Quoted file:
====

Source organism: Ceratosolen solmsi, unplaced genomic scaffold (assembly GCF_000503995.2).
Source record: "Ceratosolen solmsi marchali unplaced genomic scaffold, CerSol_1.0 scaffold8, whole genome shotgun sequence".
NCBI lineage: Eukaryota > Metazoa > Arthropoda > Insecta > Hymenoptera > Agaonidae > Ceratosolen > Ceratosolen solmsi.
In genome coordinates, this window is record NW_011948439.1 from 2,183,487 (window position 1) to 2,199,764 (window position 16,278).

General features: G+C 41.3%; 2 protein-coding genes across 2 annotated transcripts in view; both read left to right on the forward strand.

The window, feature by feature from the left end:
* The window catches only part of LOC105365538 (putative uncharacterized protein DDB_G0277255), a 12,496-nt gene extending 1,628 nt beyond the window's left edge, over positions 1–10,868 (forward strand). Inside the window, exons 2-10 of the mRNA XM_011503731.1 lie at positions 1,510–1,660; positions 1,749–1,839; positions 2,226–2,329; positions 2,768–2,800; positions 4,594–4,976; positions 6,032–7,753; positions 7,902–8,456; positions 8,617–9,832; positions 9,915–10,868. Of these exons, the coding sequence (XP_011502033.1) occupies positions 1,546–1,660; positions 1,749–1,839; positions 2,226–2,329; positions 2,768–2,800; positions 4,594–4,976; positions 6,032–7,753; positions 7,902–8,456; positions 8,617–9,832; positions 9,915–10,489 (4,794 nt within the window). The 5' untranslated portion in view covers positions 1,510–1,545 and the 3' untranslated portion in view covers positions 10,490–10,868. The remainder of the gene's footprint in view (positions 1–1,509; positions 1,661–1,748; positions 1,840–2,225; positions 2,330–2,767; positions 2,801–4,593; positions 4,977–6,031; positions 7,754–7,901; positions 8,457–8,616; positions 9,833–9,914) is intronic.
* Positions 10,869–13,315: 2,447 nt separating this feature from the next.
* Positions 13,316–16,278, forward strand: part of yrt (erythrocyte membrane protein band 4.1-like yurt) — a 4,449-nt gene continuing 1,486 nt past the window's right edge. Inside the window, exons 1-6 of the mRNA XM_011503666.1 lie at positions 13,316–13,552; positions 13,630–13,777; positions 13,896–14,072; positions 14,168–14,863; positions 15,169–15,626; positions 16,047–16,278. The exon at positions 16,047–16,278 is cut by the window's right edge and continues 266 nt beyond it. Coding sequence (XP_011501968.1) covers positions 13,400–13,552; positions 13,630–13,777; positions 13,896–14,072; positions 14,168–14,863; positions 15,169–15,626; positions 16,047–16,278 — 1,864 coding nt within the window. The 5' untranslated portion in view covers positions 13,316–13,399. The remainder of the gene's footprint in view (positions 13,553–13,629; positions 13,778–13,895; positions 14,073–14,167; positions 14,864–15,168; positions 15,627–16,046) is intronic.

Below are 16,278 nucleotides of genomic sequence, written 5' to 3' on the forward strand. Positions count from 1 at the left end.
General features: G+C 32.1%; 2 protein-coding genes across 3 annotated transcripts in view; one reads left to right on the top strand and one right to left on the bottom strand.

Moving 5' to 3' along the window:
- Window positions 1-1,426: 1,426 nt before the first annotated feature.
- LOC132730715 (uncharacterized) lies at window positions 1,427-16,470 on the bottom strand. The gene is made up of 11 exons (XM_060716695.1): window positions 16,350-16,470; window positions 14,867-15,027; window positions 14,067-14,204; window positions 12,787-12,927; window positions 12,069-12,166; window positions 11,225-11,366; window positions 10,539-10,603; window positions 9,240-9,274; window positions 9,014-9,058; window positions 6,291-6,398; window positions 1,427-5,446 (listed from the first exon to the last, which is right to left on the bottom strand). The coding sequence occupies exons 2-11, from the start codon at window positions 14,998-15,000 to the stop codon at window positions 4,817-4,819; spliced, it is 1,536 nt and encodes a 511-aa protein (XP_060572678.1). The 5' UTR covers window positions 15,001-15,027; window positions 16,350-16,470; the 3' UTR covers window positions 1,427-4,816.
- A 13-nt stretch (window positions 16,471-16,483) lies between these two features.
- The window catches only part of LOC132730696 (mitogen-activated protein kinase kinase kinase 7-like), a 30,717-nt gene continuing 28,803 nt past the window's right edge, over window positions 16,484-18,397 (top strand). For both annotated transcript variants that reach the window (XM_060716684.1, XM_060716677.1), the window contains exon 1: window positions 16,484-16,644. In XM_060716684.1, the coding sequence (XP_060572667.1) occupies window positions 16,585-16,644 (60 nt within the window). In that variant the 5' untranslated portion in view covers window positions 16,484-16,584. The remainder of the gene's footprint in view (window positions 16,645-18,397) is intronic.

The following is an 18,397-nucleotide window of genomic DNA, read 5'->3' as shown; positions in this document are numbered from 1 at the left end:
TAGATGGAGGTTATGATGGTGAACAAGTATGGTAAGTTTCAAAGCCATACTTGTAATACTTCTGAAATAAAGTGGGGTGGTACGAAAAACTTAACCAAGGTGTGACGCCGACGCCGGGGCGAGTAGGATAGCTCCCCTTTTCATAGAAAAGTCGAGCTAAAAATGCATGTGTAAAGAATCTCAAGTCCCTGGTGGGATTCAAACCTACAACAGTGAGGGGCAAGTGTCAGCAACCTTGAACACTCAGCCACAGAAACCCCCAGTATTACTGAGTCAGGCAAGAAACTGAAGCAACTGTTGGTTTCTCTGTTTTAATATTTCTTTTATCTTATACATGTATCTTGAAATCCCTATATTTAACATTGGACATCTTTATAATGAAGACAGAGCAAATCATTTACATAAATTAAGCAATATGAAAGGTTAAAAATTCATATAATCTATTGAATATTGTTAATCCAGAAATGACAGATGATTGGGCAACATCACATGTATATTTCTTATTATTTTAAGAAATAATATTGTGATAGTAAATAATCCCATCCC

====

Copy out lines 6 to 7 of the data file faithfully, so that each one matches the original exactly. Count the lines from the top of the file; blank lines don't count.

The window, feature by feature from the left end:
* The window catches only part of LOC105365538 (putative uncharacterized protein DDB_G0277255), a 12,496-nt gene extending 1,628 nt beyond the window's left edge, over positions 1–10,868 (forward strand). Inside the window, exons 2-10 of the mRNA XM_011503731.1 lie at positions 1,510–1,660; positions 1,749–1,839; positions 2,226–2,329; positions 2,768–2,800; positions 4,594–4,976; positions 6,032–7,753; positions 7,902–8,456; positions 8,617–9,832; positions 9,915–10,868. Of these exons, the coding sequence (XP_011502033.1) occupies positions 1,546–1,660; positions 1,749–1,839; positions 2,226–2,329; positions 2,768–2,800; positions 4,594–4,976; positions 6,032–7,753; positions 7,902–8,456; positions 8,617–9,832; positions 9,915–10,489 (4,794 nt within the window). The 5' untranslated portion in view covers positions 1,510–1,545 and the 3' untranslated portion in view covers positions 10,490–10,868. The remainder of the gene's footprint in view (positions 1–1,509; positions 1,661–1,748; positions 1,840–2,225; positions 2,330–2,767; positions 2,801–4,593; positions 4,977–6,031; positions 7,754–7,901; positions 8,457–8,616; positions 9,833–9,914) is intronic.